Saturday, May 12, 2007

TAGGED! The horror...

So I just got my first tag ever, from Caitlin - 8 Random Things About Me.

1: Each player starts with 8 random facts/habits about themselves.
2: People who are tagged, write a blog post about their own 8 random things, and post these rules.
3: At the end of your post you need to tag 8 people and include their names.
4: Don't forget to leave them a comment and tell them they're tagged, and to read your blog.

My 8:

1. I learned to read at age 3.

2. I still love to read, and am most comfortable when surrounded by books.

3. I am least comfortable when surrounded by people.

4. I currently work in retail, but only because it works with my family's schedule, not because I am too stupid to do anything else. (Think of that before you judge your local store clerks.)

5. I don't like to tell my real age because people usually guess I am younger. (Hint: I am old enough where people thinking I am younger is a good thing.)

6. Just because I stop arguing, doesn't mean I agree with you.

7. My only two must-watch TV shows are LOST and Heroes

8. Honestly have no clue of 8 people I can tag with this. Caitlin tagged me (so I can't tag her), and I don't know any other bloggers well enough to tag them. Many of the blogs I read are Famous Knitting Authors; I can't imagine asking them to do something like this.

(9. I suffer from a mild case of author-worship.)

Is There One For "Which Contender to His Throne?"

Found this quiz on Caitlin's blog. Last summer, I got into the history of Queen Elizabeth I and her family, so this was kind of fun...


Which of Henry VIII's wives are you?

this quiz was made by Lori Fury

Tuesday, May 8, 2007

Pondering Patterns

Still thinking which pattern to use for my Sockapalooza pal. I really like Vine Lace, and I wonder if it is stretchy enough to skip the ribbed part of the cuff. I really like how the cast-on edge forms a wave. Hmm...

FO! - Stormy Socks, Senior

I thought I had better update the blog and maybe throw in a couple photos or risk losing my reader. (Hi, Caitlin!) After many arguments with iPhoto (which I am still not sure if I won), I present to you... Stormy Socks, Senior...

See how they *almost* match? That's because of Stormy Stripes, Junior. Had to get creative with the toes there.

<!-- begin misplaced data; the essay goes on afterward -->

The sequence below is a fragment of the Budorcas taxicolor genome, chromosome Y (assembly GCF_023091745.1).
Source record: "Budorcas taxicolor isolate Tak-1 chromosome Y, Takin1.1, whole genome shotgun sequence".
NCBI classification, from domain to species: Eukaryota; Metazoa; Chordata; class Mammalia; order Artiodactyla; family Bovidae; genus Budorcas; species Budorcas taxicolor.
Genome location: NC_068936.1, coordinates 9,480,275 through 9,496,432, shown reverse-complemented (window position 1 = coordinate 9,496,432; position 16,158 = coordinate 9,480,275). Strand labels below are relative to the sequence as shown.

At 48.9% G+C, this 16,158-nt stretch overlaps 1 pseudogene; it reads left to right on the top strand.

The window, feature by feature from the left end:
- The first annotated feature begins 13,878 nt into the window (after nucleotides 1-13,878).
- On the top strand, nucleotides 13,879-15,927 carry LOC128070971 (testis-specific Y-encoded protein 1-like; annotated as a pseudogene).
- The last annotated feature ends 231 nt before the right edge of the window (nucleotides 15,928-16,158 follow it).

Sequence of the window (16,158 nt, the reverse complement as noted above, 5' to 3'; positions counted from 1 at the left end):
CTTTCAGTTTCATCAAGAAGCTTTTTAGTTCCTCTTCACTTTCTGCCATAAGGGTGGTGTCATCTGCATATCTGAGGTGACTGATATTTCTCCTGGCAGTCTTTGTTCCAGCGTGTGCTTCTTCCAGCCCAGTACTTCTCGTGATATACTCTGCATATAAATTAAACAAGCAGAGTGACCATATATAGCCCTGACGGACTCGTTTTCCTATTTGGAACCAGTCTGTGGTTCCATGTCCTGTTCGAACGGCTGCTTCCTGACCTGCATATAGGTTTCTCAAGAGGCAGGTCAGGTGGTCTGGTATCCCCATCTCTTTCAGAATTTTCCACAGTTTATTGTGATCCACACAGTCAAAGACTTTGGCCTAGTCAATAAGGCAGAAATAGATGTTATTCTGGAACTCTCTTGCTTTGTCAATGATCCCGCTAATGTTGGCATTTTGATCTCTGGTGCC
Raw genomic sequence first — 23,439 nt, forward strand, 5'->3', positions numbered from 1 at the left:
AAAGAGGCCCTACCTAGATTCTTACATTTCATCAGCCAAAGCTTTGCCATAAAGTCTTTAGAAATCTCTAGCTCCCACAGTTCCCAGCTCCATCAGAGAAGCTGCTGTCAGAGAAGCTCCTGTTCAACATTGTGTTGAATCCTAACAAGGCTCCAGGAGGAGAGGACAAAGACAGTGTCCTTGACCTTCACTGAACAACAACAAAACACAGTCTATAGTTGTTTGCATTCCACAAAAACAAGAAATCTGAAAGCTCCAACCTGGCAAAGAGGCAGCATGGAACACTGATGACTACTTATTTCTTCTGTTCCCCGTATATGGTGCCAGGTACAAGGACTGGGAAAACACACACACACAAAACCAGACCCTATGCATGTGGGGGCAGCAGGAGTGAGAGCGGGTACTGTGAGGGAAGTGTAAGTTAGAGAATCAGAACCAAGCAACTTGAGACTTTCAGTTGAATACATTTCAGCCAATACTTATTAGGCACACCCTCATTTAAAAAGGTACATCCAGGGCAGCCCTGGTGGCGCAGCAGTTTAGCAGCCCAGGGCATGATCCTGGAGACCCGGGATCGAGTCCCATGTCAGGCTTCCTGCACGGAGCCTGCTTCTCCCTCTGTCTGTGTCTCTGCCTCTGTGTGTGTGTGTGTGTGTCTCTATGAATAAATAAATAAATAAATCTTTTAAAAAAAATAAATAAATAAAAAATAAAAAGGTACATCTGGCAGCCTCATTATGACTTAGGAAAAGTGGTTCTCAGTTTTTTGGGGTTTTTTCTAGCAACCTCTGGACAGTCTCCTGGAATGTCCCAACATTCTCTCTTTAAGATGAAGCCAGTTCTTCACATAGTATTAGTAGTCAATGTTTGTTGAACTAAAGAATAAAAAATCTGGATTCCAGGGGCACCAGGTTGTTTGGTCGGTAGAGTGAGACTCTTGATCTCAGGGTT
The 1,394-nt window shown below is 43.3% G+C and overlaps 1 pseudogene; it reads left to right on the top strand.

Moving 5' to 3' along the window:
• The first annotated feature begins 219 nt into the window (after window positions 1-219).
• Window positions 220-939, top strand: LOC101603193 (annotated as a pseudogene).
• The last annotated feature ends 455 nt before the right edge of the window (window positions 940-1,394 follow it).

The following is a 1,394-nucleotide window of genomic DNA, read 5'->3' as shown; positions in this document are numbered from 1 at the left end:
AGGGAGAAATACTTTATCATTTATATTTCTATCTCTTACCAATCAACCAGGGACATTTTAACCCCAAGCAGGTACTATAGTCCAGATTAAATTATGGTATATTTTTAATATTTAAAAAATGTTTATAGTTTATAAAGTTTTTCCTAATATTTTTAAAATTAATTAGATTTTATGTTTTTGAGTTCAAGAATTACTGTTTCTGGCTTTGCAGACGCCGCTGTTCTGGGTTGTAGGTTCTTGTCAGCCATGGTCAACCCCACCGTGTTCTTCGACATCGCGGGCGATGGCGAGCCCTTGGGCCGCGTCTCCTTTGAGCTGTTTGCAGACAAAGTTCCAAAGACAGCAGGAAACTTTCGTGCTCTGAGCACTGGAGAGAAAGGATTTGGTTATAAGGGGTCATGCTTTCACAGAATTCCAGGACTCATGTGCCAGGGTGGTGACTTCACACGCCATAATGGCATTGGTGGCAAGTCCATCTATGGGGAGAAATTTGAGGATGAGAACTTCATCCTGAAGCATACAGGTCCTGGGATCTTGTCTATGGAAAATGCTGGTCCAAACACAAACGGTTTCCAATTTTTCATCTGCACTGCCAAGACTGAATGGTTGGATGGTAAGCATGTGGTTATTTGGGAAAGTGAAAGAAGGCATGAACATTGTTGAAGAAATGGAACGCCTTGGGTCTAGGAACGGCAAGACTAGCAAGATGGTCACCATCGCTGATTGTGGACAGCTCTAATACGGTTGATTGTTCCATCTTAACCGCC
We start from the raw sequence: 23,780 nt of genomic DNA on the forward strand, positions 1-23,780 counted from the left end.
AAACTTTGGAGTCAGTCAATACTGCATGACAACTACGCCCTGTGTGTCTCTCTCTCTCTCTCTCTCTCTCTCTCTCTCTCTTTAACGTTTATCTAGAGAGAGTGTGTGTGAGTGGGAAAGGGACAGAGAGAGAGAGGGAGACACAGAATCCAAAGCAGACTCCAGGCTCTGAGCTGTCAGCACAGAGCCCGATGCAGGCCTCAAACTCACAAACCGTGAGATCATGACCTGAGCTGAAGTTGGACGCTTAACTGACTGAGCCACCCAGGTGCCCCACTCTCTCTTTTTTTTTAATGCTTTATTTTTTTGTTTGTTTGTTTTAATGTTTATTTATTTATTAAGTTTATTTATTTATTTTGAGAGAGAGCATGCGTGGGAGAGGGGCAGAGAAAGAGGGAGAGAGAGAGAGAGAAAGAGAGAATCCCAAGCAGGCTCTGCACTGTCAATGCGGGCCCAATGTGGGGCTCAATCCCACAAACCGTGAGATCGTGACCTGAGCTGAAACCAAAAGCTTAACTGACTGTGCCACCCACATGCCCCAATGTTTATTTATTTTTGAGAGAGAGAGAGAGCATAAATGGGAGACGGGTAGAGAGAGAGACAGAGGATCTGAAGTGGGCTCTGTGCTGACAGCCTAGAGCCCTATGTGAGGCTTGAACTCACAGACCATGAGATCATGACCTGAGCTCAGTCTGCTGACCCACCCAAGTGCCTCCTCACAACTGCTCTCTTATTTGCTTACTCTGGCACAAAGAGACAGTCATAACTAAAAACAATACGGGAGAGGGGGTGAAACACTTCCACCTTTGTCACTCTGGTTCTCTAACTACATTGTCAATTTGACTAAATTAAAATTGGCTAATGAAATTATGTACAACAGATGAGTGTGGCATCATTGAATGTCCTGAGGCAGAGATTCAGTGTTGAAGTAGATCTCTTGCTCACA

Yarn: Moda Dea Sassy Stripes in colorway "Stormy"
Fiber: 100% acrylic (and proud of it! Machine wash and dry, and they are so soft!)
Needles: 4 steel dpns, unknown maker and size (falls between a US 1 and a US 2 on my sizer; purchased from yard sale before I started knitting)
Pattern: Stephanie Pearl-McPhee's Basic Sock Recipe from Knitting Rules
Started: Early April
Finished: April 30 (and I think I can finish my first lace socks by Friday night???)
Learned: Don't make toddler/kid socks first if I plan on using the yarn for adult socks (duh).

If I can get iPhoto to stop eating my albums, I will post pictures of some of the other FOs floating around here.

Sunday, May 6, 2007

Rethinking Aloha

The Aloha socks aren't exactly forthcoming with the Aloha spirit. After many false starts (including a prolonged tinking session where I somehow lost a stitch for every row I tinked), I have decided to put them on the back burner for now.

After looking through the Barbara Walkers, I decided I needed a simpler lace pattern for my first lace project. I also needed a project I could complete in less than a week.

Then, today at the library I picked up a copy of Socks, Socks, Socks and found lots of great patterns for lace socks, including a Gull-Wing lace already invented. Amazing. I also have some cotton-blend sportweight in a nice sky blue. So I've decided to make some Sky socks for mom.

(Ok, the sportweight is really "baby" yarn, and the sky blue could possibly be construed as baby blue, but I'm on a tight schedule. Please work with me here!)

Being me, I couldn't leave well enough alone and had to rework the pattern to fit with my gauge (size 4 needles, people! FOUR!). But I got that all written out today, and i think it might actually work. I am adding a purl stitch to the beginning of the pattern repeat and doing 5 repeats around. I even wrote out the variance for the top of the foot and the back of the heel. The top of the foot will have two repeats across, and the heel will have one down the center.

Sockapalooza buddy has been contacted! I have her color and style preferences (and WAY too much Kool-Aid), and I can't wait to get started!

Thursday, May 3, 2007

Alohahahaha - Hawaii Laughs at Me

Well, maybe not the entire state.